As I don’t speak German, I opted out of AirBnB for our hotel stay. Instead we found a cheap hotel with rewards that only cost $50 per night for the two of us, that was at the center of most things. We took the subway everywhere, as the system is very easy to navigate, and also VERY CLEAN. The subway stations are like luxury malls!

Brandenburg Gate (where Ronald Reagan made his famous speech)

There was a lot of walking around between landmarks. Center city of Berlin is very walkable, with lots to see! My favorite was probably Museum Island, on which the Berlin Dom but also many other great museums are located with minimal or no admission fees. The only tourist attraction I don’t recommend is the Skytower – pricey with long lines and mediocre views. There are so many other cute street fairs, art shows, and little shops to explore instead!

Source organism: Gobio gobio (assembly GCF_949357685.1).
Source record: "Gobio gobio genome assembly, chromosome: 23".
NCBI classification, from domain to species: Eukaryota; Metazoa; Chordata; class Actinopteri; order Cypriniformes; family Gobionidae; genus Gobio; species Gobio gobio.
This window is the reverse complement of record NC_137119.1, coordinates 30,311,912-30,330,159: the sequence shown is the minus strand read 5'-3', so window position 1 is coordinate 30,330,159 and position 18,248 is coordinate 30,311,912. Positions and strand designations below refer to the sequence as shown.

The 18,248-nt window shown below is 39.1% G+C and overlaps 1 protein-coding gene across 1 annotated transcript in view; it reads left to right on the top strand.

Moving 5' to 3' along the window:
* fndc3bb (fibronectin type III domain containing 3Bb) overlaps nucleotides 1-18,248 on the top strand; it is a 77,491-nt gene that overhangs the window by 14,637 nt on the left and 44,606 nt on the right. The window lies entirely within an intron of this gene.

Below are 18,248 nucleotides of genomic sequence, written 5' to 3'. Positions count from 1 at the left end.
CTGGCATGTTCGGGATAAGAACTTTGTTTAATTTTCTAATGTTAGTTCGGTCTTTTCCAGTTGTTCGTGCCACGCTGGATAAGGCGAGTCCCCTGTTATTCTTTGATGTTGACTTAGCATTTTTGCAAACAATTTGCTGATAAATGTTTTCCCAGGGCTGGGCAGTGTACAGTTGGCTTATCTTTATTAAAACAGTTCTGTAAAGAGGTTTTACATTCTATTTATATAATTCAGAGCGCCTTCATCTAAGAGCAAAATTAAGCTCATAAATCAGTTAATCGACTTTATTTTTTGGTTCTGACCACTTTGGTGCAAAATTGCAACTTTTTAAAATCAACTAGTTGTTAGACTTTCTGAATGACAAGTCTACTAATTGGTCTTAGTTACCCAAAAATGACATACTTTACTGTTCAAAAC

streets of Berlin
Inside the Berlin Dom. Worth the tour. 
an example of a very heavy meal (at least it had salad on it!) for only $8
Alexanderplatz and the skytower. I do not recommend the skytower tour- too similar to skyscraper tours in the US where you stand on a tall floor.
Arts District. There are a lot of different zones in Berlin, it was fun exploring everything!

We felt as if the city was at our feet because the subway was so close. We even ventured off to the outskirts of the city (and got lost a few times, lol), but we always simply followed the train back to our hotel. We refused to take taxis, even when lost (except when the trains stopped running, around 2 am….)!

very solid nightlife in Berlin. This was Felice performing at the Junction Bar- great percussionists!

We did a cruise down the Spree River on our last day, to see every part of the city and learn some history. I also highly recommend the City of Berlin museum (not part of the traditional Museum Island)- very powerful and interactive, and completely worth the money for a comprehensive overview of the city’s history. And what a resilient city it is indeed!